Volume 14, Number 3—March 2008
Hospital Resources for Pandemic Influenza
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|EID||Dailey MP. Hospital Resources for Pandemic Influenza. Emerg Infect Dis. 2008;14(3):512. https://dx.doi.org/10.3201/eid1403.071570|
|AMA||Dailey MP. Hospital Resources for Pandemic Influenza. Emerging Infectious Diseases. 2008;14(3):512. doi:10.3201/eid1403.071570.|
|APA||Dailey, M. P. (2008). Hospital Resources for Pandemic Influenza. Emerging Infectious Diseases, 14(3), 512. https://dx.doi.org/10.3201/eid1403.071570.|
To the Editor: In their November 2007 article, Pandemic Influenza and Hospital Resources, Nap et al. evaluated hospital resources for pandemic influenza in the northern part of the Netherlands (1). Their results can be compared with those that I have described for the combined suburban communities of Roswell and Alpharetta, Georgia, USA (2). The Netherlands evaluation assumed that antiviral drugs will be available and will reduce hospitalizations by 50% and deaths by 30%. In view of the uncertainty of effective antiviral drugs and timeliness of vaccines, I did not estimate their effects. Nevertheless, several issues warrant comparison.
The plan for the Netherlands has no provisions for urgent care, i.e., parenteral fluids or antimicrobial drugs that are administered to ambulatory patients who are not hospitalized. Nap et al. may not perceive a need for enough beds to handle surge capacity. Allowing for 30% of beds to be used for patients with conditions other than influenza, they report a maximum availability of 232 beds per 100,000 population for pandemic influenza patients, and they estimate use of 72 beds per 100,000 in the pandemic model. In contrast, a maximum of 47 beds per 100,000 are available in Roswell/Alpharetta. Availability of beds in intensive care units, however, is identical for both regions, at 8 beds per 100,000 population.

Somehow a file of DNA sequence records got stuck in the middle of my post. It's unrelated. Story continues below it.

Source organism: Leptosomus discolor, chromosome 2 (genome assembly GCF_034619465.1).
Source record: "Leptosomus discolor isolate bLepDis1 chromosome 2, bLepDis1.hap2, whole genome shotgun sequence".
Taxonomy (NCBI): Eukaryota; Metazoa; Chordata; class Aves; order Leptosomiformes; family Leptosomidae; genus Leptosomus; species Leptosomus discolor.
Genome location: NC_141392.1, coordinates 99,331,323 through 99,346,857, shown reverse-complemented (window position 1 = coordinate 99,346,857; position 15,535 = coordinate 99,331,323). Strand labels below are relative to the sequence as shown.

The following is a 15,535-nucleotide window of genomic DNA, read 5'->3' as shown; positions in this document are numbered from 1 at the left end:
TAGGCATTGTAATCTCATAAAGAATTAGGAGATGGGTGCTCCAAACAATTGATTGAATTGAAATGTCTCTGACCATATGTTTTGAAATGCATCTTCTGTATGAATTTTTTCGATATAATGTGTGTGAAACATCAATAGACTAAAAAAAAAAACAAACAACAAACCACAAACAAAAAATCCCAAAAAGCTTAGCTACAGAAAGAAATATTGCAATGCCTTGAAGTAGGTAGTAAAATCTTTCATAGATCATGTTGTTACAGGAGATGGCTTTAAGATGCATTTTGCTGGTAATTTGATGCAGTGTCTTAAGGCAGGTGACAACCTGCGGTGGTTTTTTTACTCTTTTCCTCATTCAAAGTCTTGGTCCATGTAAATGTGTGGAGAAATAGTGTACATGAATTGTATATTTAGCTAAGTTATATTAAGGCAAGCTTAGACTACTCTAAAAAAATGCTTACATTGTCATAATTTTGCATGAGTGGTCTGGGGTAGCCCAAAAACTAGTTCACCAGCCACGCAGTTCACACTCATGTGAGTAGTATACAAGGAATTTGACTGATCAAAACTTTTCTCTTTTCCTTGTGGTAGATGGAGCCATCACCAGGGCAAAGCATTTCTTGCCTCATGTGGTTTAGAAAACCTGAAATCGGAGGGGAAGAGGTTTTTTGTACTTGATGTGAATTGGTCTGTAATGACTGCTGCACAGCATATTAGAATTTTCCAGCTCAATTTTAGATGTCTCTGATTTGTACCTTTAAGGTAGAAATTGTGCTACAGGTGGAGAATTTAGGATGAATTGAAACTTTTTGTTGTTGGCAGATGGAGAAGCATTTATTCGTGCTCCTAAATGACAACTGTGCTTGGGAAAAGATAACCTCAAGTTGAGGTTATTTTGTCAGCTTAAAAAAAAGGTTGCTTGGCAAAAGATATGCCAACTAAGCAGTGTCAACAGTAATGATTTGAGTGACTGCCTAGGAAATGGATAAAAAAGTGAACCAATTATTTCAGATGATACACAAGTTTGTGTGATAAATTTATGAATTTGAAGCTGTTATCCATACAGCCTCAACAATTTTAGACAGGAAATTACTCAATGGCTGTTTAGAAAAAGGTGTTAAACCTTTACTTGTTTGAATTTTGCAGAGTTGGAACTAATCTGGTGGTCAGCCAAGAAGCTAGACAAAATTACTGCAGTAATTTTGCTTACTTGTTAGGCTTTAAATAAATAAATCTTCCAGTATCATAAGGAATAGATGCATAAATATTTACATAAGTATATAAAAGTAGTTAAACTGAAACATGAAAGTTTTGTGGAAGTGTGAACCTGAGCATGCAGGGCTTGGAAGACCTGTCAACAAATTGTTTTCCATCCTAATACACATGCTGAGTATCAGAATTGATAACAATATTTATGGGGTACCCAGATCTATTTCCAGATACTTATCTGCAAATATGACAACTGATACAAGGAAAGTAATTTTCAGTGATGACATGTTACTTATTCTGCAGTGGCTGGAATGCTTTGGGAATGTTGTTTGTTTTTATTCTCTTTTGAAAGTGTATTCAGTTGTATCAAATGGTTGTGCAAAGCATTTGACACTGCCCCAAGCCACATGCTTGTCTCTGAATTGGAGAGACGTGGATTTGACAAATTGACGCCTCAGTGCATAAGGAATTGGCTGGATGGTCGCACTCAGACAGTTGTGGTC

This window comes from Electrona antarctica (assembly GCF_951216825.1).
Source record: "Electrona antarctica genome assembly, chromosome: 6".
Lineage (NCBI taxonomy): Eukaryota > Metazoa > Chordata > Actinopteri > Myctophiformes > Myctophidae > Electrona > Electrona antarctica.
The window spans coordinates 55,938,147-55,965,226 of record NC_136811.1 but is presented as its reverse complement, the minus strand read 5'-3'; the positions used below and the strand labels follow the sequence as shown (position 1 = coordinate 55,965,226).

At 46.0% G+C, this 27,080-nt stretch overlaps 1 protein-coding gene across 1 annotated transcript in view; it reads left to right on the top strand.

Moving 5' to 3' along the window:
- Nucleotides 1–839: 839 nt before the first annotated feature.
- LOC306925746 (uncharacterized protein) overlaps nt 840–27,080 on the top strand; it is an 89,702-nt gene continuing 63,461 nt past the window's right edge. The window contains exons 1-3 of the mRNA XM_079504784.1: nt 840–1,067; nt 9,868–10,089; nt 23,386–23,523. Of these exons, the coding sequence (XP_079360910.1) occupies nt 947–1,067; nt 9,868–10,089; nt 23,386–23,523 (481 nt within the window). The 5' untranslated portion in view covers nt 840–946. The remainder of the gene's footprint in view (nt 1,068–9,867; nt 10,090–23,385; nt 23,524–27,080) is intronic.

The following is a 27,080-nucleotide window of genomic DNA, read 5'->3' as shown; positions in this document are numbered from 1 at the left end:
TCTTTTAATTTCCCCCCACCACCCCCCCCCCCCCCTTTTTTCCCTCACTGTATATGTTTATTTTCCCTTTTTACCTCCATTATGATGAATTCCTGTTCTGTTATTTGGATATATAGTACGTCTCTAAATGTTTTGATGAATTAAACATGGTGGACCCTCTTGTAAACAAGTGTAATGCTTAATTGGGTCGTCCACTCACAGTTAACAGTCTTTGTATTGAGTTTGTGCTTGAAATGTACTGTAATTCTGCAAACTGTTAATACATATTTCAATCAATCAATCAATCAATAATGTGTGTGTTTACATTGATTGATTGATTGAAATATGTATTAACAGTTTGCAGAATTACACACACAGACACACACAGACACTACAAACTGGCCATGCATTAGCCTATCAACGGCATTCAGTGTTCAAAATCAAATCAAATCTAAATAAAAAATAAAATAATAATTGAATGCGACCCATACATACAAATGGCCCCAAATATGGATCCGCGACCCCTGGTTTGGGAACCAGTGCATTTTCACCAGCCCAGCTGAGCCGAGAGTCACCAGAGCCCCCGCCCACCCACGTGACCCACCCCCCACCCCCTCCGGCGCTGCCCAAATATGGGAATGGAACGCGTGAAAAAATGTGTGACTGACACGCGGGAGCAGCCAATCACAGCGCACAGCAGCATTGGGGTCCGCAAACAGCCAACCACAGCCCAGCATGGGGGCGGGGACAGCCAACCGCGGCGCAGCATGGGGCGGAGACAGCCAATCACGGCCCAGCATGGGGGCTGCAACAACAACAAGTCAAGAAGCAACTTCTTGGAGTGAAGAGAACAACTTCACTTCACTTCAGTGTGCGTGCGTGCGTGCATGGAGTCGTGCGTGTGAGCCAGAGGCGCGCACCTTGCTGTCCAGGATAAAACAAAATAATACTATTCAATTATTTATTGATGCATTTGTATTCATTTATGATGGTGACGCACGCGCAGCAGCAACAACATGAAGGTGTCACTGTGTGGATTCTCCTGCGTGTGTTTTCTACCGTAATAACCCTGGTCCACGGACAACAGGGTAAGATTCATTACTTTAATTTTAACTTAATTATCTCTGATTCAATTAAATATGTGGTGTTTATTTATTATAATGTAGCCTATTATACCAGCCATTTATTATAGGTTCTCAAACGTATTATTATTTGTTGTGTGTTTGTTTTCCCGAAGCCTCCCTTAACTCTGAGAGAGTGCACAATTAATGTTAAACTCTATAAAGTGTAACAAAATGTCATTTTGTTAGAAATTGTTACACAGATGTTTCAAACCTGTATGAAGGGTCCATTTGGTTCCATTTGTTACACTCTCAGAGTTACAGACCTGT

The Netherlands plan calls for intensified treatment evaluation in 48 hours to withdraw care from patients who have little chance for recovery. Because most patients can be expected to have pneumonia and 2-organ failure (on average), a 50% mortality rate can be expected. In US hospitals, withdrawing care is difficult, even if mortality rates are expected to be 75% or 90% during acute illness with organ failure.
The pandemic influenza resource evaluation from the northern part of the Netherlands provides a useful contrast with at least 1 US hospital. The dramatic difference in bed availability highlights the potential challenges involved in local planning. The surge capacity limits in Roswell/Alpharetta led us to consider an alternative infusion center to provide care during an influenza pandemic.
- Nap RE, Andriessen MP, Meessen NE, van der Werf TS. Pandemic influenza and hospital resources. Emerg Infect Dis. 2007;13:1714–9.
- Dailey MP. Pandemic influenza and community medical care. South Med J. In press.
Please use the form below to submit correspondence to the authors or contact them at the following address:
Michael P. Dailey, Infectious Disease Services of Georgia, 11660 Alpharetta Hwy, Suite 430, Roswell, GA 30076, USA;
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The conclusions, findings, and opinions expressed by authors contributing to this journal do not necessarily reflect the official position of the U.S. Department of Health and Human Services, the Public Health Service, the Centers for Disease Control and Prevention, or the authors' affiliated institutions. Use of trade names is for identification only and does not imply endorsement by any of the groups named above.
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